Foodspotting – Advance Reflections

Its been said that you discover a country best and most originally, if you are brave enough to look into the pots and pans, to smell and taste the exotic lusciousness from the carts and cook shops on the streets or in the mouth-watering ethnic restaurants. On the first evening of our advance to Seoul, South Korea we were invited to a “gogigui restaurant”. This is a traditional form of Korean style barbecue, where meats are grilled at the center of the table, surrounded by various banchan (side dishes) like the traditional kimchi, a fermanted cabbage dish. When the meat on the grill is done, it is cut into small pieces and can be wrapped in fresh mint- or lettuce leaves alongside with rice, garlic and other seasonings. I really enjoyed this way of eating. It slows you down, since it demands some attention and skill to grill and prepare the little wraps. And for most of our cohort eating with chopsticks was a real challenge too.

What I liked best about this traditional food was its traditionalism itself.

Because in general traditional and indigenous forms of Korean culture are hard to spot in modern daily life in Seoul. Perhaps this is interlocked with the Korean history. The Korean Empire experienced glorious times especially during the Joseon dynasty, when the Koreans celebrated the zenith of their culture, science and architecture. But apart from that period, the inhabitants of the Korean peninsula faced oppression and annexation of China, Mongolia and Japan during almost all centuries. Under these circumstances it was complex to stay true to your own upbringing, culture and tradition by evolving a healthy form of patriotism. Under colonial rule and political oppression it must have been almost impossible to create a national feeling and to pass the indigenous and cultural heritage to the next generation. Those who tried lived always in the danger of ending in one of the many prisons like Seodaemun, where members of the independence movement were kept. After the Japanese occupation and the following sino-japanese war, Korea was divided into two parts. The inner Korean war (called 6:25 by the date of the outbreak) between North and South then questioned again the origin of the citizens in the two new established Korean countries: politically, traditionally and culturally. When the intervention of the United Nations stopped the war and established a state of ceasefire, the South Koreans were thankful for the 16 countries, which participated, but primarily for the US-Soldiers. Who were they? Did they conceder themselves as Koreans or South Koreans? As westernized or more spezific, americanized Koreans. How did they manage to stay true to their distinct and unique heritage?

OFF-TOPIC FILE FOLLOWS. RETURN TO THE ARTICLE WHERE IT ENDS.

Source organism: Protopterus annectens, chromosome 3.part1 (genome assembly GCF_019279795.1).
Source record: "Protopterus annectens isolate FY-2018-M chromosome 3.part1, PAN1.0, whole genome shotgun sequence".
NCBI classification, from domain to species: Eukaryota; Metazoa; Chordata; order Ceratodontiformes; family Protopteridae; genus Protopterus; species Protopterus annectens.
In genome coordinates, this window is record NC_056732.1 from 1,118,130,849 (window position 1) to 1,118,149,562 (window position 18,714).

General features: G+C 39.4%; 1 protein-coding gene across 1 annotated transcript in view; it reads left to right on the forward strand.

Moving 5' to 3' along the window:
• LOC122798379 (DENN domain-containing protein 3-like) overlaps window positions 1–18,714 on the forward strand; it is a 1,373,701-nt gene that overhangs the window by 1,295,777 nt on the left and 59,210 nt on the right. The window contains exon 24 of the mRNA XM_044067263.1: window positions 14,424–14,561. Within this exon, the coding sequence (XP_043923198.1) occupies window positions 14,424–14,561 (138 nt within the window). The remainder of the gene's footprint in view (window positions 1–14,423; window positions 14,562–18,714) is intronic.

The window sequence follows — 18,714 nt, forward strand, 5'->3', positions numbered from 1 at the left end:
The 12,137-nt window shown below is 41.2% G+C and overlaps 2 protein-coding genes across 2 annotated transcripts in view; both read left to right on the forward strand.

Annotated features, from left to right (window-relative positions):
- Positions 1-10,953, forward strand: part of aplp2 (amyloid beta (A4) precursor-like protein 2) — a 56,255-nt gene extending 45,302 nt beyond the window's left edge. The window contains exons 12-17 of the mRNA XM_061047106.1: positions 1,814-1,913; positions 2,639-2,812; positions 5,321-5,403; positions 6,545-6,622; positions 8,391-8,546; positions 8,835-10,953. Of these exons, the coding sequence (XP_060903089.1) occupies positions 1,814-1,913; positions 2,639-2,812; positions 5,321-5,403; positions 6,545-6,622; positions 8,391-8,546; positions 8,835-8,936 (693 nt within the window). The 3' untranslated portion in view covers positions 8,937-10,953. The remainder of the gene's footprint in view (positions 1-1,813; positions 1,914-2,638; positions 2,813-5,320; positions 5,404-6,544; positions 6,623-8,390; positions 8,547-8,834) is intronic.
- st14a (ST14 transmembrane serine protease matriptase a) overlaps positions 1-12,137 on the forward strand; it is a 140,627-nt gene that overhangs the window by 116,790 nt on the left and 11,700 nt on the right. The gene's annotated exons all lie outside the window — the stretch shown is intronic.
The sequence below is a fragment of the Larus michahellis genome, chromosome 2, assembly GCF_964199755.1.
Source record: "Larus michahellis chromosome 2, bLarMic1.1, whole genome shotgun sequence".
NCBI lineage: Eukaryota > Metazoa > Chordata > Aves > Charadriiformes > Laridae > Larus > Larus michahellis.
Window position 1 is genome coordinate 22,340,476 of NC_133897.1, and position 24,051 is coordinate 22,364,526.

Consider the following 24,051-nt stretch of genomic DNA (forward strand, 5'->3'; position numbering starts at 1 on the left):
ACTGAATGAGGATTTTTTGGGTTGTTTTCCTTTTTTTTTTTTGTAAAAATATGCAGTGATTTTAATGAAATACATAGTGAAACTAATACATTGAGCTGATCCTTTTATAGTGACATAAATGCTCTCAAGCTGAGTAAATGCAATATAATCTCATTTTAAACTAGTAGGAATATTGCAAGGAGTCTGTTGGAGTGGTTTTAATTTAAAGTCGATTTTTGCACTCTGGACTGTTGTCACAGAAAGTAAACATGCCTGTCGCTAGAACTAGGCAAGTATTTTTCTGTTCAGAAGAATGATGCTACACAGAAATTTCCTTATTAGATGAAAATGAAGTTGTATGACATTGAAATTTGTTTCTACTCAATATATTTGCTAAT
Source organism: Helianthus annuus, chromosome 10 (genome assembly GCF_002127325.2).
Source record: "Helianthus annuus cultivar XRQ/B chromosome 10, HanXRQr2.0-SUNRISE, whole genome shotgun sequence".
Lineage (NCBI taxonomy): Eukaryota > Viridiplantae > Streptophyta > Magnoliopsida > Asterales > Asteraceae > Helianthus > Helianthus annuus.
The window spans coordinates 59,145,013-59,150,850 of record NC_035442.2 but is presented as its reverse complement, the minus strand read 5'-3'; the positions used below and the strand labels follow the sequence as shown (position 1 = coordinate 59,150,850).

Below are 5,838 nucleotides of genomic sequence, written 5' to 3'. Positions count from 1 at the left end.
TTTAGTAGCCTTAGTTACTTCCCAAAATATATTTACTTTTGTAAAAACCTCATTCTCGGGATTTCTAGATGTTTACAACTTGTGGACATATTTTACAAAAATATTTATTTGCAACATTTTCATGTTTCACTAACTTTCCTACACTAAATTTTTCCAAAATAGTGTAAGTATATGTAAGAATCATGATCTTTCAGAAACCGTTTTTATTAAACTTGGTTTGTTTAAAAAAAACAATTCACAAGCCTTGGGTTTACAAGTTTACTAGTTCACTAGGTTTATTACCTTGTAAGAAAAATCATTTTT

Still today the large impact the Americans had on South Korea is quite visible in the buzzing streets of Seoul. You can find American food chains in every street. South Korea has over 400 Starbucks coffeehouses. And by 2015 McDonalds has the goal of having 500 restaurants in South-Korea. And not only the soldiers, through their military and political intervention, had a large impact on South Korea. Also the Christian missionary’s did not only bring the gospel and a theology of church doctrine and moral, but also a lot of their own ideals of culture, society and – not to forget – culinary standards.

I am asking myself, which abilities a person must have to distinguish between the new life and chances presented by political liberators that open a unknown horizon to change your life and – on the other side – to hold fast to your own traditions and culture and value them alongside some new inventions and social patterns.

I am asking which abilities one must have as a fresh christian convert to differentiate between the gospel itself and a certain lifestyle presented through the western people engaged in mission and evangelization. It is not easy to develop a new christian conduct when only inspired by missionaries of a different culture. Most likely this lead to an abandoning of the hitherto exsisting own lifestyle culture. Or is there a bible verse that forbids kimchi and seagrastea? On the streets of Seoul you can literally sense the contest between Korean gogigui and American T-bone steak.

Being in Korea I saw the disadvantages of political freedom, evangelization and economic imperialism. As western people we managed to present new and changing possibilities in the lives of many Koreans; politically, theologically and financially. But did we also help to them to value their own tradition and habits? Did we encourage enough to hold fast to distinct traditions and unique culture? Which role will our little gogigui restaurant on the other side of the streetplay in 30 years? Will tourists, searching for the real, authentic Korean food be the only interested guests then, since all Koreans are then more into western style globalized fast-food?

On all this read George Ritzer – The McDonaldization of Society (1993)

or Thess 5:21

Test everything; but hold fast what is good.


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